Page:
(4) Initiating the discharge plan before patients leave. Discharge planning should be collaborative, CMS says, involving patients and their caregivers. Outcomes are improved when patients who are discharged home are taught about their disease processes, medications, treatments, expected symptoms and when and how to get help, and when they are given supplies, such as bandages, and user-friendly discharge instructions, preferably in checklist form. In a blue box, CMS suggests that hospitals consider filling patients’ prescriptions before discharge, scheduling follow-up appointments, and using remote monitoring technology, such as pulse oximetry and daily weigh-ins for congestive heart failure.
The interpretive guidelines won’t require many changes at Tampa General Hospital, McGaffigan says. “We attach to patients at admission and follow them through the inpatient stay,” he says. Case managers determine the appropriate setting — inpatient vs. outpatient/observation — and evaluate their post-discharge needs, McGaffigan says. Inappropriate admissions obviously are risky in terms of Medicare claim denials but overuse of observation can stick beneficiaries with higher out-of-pocket expenses.
Tampa General assigns patients to one of three categories — A, B or C — according to their discharge complexity (see box, p. 6). “A” is for simpler discharge planning needs, “B” is moderately complex and “C” is complex. Case managers, nurses and/or social workers also quickly determine whether the patient is a readmission from the previous 30 days. If that’s the case, they investigate the reason the patient is back and discuss what could be done differently to encourage a better outcome (e.g., caregiver support, transportation to doctor’s appointments, home health care). “Then we have huddles on the nursing unit on a daily basis where we re-address whether the patients’ discharge needs have changed,” he says.
McGaffigan has also learned that patients don’t want discharge sprung on them. “There is too much information they have to absorb,” he says. And they may need help when they get home to prevent readmissions and promote patient satisfaction. For example, hospitals are moving in the direction of ensuring patients have follow-up visits with their physicians, discussing how they will get medical equipment and sending someone over to ensure they understand their new medication regimen and toss out old drugs. “Patients want us to do that,” McGaffigan says. “They don’t want to get home and have a lot of questions and not feel ready and feel panicked.” Patient satisfaction is a big part of CMS’s value-based purchasing program through the Hospital Consumer Assessment of Healthcare Providers and Systems (HCAHPS) survey.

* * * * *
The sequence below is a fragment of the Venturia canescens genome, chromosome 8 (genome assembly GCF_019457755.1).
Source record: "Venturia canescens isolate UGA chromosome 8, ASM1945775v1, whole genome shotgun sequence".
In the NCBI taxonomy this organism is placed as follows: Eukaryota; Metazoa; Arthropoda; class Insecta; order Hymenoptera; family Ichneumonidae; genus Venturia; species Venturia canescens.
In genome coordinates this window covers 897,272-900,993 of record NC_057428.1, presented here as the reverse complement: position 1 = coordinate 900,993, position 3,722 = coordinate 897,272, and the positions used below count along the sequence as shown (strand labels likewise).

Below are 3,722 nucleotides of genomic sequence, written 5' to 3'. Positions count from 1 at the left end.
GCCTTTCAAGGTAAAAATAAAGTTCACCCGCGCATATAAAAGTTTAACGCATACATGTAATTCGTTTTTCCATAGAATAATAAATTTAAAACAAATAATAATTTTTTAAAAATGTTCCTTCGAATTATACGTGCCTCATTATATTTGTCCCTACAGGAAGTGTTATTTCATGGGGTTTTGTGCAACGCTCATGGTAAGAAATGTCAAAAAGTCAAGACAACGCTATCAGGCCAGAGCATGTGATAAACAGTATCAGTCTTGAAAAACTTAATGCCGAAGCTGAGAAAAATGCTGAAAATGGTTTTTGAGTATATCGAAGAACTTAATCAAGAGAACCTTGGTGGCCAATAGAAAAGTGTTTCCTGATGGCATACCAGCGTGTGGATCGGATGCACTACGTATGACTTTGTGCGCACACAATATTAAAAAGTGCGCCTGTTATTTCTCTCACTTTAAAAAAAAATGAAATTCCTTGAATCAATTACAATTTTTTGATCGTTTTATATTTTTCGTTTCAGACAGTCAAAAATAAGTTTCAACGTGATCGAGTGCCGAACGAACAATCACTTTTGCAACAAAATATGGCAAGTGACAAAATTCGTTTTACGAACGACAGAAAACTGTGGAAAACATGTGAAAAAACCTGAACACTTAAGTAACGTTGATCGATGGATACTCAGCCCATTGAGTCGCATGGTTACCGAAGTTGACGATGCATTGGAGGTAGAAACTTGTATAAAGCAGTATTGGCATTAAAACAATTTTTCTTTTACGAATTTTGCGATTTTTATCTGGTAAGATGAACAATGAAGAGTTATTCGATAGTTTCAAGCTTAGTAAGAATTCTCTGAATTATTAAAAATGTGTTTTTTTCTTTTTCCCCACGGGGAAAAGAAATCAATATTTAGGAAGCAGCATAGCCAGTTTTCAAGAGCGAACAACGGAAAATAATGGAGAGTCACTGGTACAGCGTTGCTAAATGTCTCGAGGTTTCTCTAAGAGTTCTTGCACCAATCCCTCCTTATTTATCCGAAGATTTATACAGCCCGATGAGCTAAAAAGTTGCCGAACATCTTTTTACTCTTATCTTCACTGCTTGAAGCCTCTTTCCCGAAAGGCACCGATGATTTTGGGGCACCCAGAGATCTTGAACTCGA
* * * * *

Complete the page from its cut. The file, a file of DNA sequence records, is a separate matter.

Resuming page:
Although CMS does not mandate the steps in the blue boxes, he sees it as a segue to a future where health systems are paid a lump sum to manage covered lives. “It’s about thinking more of what will transpire in the days after patients leave the hospital,” he says.
Access the compliance guidance at http://tinyurl.com/lqyuq4k.
Improving the Patient Discharge Planning Process
The revised interpretive guidelines for Medicare conditions of participation on discharge planning may not be as challenging for Tampa General Hospital because it has a tiered system to evaluate discharge-planning needs within 24 hours of the patient’s admission, says Steven McGaffigan, director of case management. The hospital assigns patients to one of three categories — A, B or C — depending on the anticipated complexity of their post-discharge experience, and then reassesses during the stay. Contact McGaffigan at firstname.lastname@example.org.